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In the modern era of application delivery and rapid deployment, both developers and IT professionals need to take on-call responsibilities. Monitoring and alerting needs to encompass the entire stack. From product development to managing systems in production, you need a holistic incident response and on-call strategy that allows you to quickly identify issues and avoid downtime. IT operations teams and developers alike need to be on-call for the services they build and maintain.
However, in DevOps and IT, organizational structures are changing as quickly as the technical applications and infrastructure behind them. Because of this velocity in change, teams have a tough time standardizing on-call schedules. So, a number of teams decide to change schedules and update on-call rotations on a weekly or monthly basis – even when maintaining calendars in simple spreadsheets. However, this method of constant on-call adjustments isn’t scalable as your team grows and doesn’t allow for visibility into how often different individuals are handling different issues.
Standardizing on-call schedules allows you to set incident management KPIs and benchmarks for success. Also, it avoids confusion – the team gets shared visibility into the on-call calendar so they know who’s on-call at any given time. And, last but not least, when employees know exactly when they’ll be on-call, it brings them peace of mind and allows them to schedule personal events. A standardized on-call calendar leads to a more prepared team while simultaneously making on-call suck less.
At first, it might seem more flexible to set up the upcoming week’s on-call schedule on a weekly cadence. But, this cadence is much more rigid and can be unfair to individual team members. In fact, setting up schedules every week takes up more time than creating a standardized rotation. If a teammate can’t take an on-call shift, they should simply switch with another person who’s available. Even if you’re a smaller team, if you have more than one person on-call for a given application or service, you have enough people to set a flexible, standardized on-call rotation.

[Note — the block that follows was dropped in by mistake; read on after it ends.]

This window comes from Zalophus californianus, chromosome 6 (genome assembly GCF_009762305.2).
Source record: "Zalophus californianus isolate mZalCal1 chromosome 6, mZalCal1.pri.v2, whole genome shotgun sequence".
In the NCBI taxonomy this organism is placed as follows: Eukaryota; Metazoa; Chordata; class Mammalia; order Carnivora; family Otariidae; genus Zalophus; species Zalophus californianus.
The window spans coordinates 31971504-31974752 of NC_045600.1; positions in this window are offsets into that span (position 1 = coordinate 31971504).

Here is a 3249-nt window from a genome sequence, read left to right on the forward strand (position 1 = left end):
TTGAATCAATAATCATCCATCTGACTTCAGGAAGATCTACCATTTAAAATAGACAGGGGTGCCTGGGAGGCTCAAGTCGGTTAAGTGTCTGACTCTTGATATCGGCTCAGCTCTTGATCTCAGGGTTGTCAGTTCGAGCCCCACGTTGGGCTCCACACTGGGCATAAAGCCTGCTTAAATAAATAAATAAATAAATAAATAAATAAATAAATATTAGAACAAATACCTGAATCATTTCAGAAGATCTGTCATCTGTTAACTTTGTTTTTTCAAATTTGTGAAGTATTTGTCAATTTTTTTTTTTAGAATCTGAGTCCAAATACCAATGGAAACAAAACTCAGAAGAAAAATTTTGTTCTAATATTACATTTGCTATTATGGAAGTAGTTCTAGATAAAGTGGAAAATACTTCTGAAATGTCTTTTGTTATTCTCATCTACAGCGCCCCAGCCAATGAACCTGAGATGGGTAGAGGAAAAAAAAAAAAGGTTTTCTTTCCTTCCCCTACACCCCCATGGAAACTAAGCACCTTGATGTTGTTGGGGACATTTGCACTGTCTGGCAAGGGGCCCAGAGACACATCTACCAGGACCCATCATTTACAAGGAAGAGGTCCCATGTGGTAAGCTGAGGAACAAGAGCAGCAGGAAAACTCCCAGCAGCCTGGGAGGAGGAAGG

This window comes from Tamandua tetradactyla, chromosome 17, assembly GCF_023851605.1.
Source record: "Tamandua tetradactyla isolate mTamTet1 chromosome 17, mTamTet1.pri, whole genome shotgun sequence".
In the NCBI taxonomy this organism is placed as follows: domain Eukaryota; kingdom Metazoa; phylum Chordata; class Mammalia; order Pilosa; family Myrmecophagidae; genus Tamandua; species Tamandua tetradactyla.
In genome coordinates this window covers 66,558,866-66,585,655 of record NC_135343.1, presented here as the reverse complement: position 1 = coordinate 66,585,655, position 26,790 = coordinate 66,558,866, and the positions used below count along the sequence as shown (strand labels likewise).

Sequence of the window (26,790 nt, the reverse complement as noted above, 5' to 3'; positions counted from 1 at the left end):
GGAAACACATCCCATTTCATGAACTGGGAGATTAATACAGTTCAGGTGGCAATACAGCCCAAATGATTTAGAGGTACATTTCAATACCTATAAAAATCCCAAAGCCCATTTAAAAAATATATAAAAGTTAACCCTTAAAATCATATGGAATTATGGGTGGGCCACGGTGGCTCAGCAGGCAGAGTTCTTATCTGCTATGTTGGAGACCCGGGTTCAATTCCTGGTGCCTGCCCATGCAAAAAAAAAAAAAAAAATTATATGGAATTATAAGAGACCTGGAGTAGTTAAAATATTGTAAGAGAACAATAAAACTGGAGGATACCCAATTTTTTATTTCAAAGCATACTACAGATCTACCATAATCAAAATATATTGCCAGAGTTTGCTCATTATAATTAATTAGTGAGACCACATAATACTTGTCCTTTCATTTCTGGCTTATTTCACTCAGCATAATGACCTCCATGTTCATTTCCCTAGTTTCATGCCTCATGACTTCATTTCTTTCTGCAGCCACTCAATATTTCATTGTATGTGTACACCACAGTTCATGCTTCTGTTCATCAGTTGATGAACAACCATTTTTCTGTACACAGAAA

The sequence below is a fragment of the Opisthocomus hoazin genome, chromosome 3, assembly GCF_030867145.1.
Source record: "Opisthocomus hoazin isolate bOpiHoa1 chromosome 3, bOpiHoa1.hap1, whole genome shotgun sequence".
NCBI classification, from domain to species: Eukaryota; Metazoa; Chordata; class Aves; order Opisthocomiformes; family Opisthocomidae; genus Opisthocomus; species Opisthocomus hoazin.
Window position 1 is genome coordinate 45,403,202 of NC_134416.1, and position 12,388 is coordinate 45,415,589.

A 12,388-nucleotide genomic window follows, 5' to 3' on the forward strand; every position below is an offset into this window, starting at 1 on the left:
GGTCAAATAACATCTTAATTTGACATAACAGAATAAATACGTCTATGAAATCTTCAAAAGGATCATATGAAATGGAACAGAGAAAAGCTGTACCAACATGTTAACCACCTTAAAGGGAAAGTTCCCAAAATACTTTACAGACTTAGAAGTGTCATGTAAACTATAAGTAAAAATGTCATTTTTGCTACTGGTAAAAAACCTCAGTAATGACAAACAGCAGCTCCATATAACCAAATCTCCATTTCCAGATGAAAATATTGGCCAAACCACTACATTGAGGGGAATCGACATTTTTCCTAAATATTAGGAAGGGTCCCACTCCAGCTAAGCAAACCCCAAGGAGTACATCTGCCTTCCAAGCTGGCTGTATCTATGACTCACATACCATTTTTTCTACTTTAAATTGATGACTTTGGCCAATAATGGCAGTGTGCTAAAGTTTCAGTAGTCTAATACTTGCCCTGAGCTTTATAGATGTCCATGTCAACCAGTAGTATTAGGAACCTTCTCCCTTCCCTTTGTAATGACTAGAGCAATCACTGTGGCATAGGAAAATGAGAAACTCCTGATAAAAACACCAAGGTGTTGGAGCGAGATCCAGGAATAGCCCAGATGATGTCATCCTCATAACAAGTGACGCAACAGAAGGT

Let’s take a look at what on-call means to DevOps and IT teams and a few best practices for standardizing on-call schedules and rotations.
In general, something standardized is better than nothing. With the rise of on-call scheduling and intelligent alert routing tools like VictorOps, you can easily make rotation changes without losing any coverage. Even if you’re using a spreadsheet for maintaining your on-call calendar, you just need a basic template or outline of the on-call coverage required for each of your services.
You can organize on-call rotations by the team (backend, frontend, data, DevOps, etc.) or by the service. Much of how you decide to set up your on-call rotations depends on the product you support and how your team’s structured. Either method works – you just need to ensure the system you adopt maintains adequate coverage for the entire system.
What happens if the primary on-call user doesn’t acknowledge an alert? No matter the reason, if the first person on-call can’t acknowledge an alert notification, there needs to be a secondary on-call rotation that goes into effect. Depending on the size and structure of your team, this could be anything from automatically paging the person who’s scheduled for the next on-call shift to paging out to a completely different secondary on-call rotation.
If you have multiple offices or a lot of remote employees, it could be a good idea to standardize on-call schedules based on geography. You can rotate schedules based on location and ensure people spend less time on-call throughout the night. Geography-based, follow-the-sun rotations lead to happier employees while ensuring full coverage.
By standardizing on-call schedules, you’re creating more predictability into how people work with your systems. Then, people also know who’s available at certain times, leading to more reliable escalation processes. In DevOps and IT, any additional workflow predictability will lead to deeper reliability across all systems.
In-line with the need for predictability in on-call operations, schedules should be repeated and meetings should be held on a regular cadence. There should be some sort of daily, weekly, or monthly on-call handoff meeting every time that a new user takes an on-call shift for a service. Current on-call users can pass information to the next person taking over that shift and ensure they’re aware of any current issues. Knowing when on-call changes happen and having a plan to ensure a seamless transition is essential for any high-functioning on-call DevOps or IT team.